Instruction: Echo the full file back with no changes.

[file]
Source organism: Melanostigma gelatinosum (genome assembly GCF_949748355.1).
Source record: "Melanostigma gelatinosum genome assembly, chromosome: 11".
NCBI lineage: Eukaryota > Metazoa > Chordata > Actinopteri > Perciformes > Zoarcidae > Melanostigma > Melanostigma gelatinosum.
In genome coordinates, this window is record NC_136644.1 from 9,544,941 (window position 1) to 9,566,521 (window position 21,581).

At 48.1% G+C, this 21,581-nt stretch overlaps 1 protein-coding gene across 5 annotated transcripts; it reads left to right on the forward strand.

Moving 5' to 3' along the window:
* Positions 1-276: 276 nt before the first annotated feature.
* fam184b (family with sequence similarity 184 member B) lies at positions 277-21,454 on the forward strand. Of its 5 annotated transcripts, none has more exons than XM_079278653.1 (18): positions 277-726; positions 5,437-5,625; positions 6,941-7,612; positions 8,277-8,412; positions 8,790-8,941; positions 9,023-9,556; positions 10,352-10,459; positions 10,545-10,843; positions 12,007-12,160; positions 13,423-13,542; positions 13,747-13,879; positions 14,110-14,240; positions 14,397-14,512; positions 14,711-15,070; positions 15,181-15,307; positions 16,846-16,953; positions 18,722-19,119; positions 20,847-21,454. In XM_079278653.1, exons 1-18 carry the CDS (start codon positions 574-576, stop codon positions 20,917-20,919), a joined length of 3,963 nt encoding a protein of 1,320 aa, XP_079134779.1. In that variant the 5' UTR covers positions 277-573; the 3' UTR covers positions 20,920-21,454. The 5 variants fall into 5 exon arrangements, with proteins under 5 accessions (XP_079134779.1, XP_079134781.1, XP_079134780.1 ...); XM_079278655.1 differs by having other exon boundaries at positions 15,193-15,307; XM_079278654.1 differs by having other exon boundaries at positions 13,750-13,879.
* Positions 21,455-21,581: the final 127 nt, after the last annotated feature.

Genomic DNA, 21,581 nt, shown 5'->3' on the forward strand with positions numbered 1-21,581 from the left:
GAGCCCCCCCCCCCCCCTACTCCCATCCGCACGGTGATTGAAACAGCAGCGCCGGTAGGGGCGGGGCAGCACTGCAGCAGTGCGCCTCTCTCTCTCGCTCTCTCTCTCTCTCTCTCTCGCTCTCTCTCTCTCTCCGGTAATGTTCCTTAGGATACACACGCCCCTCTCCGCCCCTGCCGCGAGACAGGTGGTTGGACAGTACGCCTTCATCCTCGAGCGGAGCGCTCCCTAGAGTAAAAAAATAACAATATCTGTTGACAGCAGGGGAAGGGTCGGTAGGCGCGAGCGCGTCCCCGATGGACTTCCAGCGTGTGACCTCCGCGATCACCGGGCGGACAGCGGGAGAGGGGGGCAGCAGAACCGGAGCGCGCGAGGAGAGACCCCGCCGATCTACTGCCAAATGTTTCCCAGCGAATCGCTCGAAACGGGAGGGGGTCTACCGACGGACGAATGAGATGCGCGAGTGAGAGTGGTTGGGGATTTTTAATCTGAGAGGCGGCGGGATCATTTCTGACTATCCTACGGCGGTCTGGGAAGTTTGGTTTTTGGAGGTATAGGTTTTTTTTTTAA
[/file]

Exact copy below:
Source organism: Melanostigma gelatinosum (genome assembly GCF_949748355.1).
Source record: "Melanostigma gelatinosum genome assembly, chromosome: 11".
NCBI lineage: Eukaryota > Metazoa > Chordata > Actinopteri > Perciformes > Zoarcidae > Melanostigma > Melanostigma gelatinosum.
In genome coordinates, this window is record NC_136644.1 from 9,544,941 (window position 1) to 9,566,521 (window position 21,581).

At 48.1% G+C, this 21,581-nt stretch overlaps 1 protein-coding gene across 5 annotated transcripts; it reads left to right on the forward strand.

Moving 5' to 3' along the window:
* Positions 1-276: 276 nt before the first annotated feature.
* fam184b (family with sequence similarity 184 member B) lies at positions 277-21,454 on the forward strand. Of its 5 annotated transcripts, none has more exons than XM_079278653.1 (18): positions 277-726; positions 5,437-5,625; positions 6,941-7,612; positions 8,277-8,412; positions 8,790-8,941; positions 9,023-9,556; positions 10,352-10,459; positions 10,545-10,843; positions 12,007-12,160; positions 13,423-13,542; positions 13,747-13,879; positions 14,110-14,240; positions 14,397-14,512; positions 14,711-15,070; positions 15,181-15,307; positions 16,846-16,953; positions 18,722-19,119; positions 20,847-21,454. In XM_079278653.1, exons 1-18 carry the CDS (start codon positions 574-576, stop codon positions 20,917-20,919), a joined length of 3,963 nt encoding a protein of 1,320 aa, XP_079134779.1. In that variant the 5' UTR covers positions 277-573; the 3' UTR covers positions 20,920-21,454. The 5 variants fall into 5 exon arrangements, with proteins under 5 accessions (XP_079134779.1, XP_079134781.1, XP_079134780.1 ...); XM_079278655.1 differs by having other exon boundaries at positions 15,193-15,307; XM_079278654.1 differs by having other exon boundaries at positions 13,750-13,879.
* Positions 21,455-21,581: the final 127 nt, after the last annotated feature.

Genomic DNA, 21,581 nt, shown 5'->3' on the forward strand with positions numbered 1-21,581 from the left:
GAGCCCCCCCCCCCCCCTACTCCCATCCGCACGGTGATTGAAACAGCAGCGCCGGTAGGGGCGGGGCAGCACTGCAGCAGTGCGCCTCTCTCTCTCGCTCTCTCTCTCTCTCTCTCTCGCTCTCTCTCTCTCTCCGGTAATGTTCCTTAGGATACACACGCCCCTCTCCGCCCCTGCCGCGAGACAGGTGGTTGGACAGTACGCCTTCATCCTCGAGCGGAGCGCTCCCTAGAGTAAAAAAATAACAATATCTGTTGACAGCAGGGGAAGGGTCGGTAGGCGCGAGCGCGTCCCCGATGGACTTCCAGCGTGTGACCTCCGCGATCACCGGGCGGACAGCGGGAGAGGGGGGCAGCAGAACCGGAGCGCGCGAGGAGAGACCCCGCCGATCTACTGCCAAATGTTTCCCAGCGAATCGCTCGAAACGGGAGGGGGTCTACCGACGGACGAATGAGATGCGCGAGTGAGAGTGGTTGGGGATTTTTAATCTGAGAGGCGGCGGGATCATTTCTGACTATCCTACGGCGGTCTGGGAAGTTTGGTTTTTGGAGGTATAGGTTTTTTTTTTAA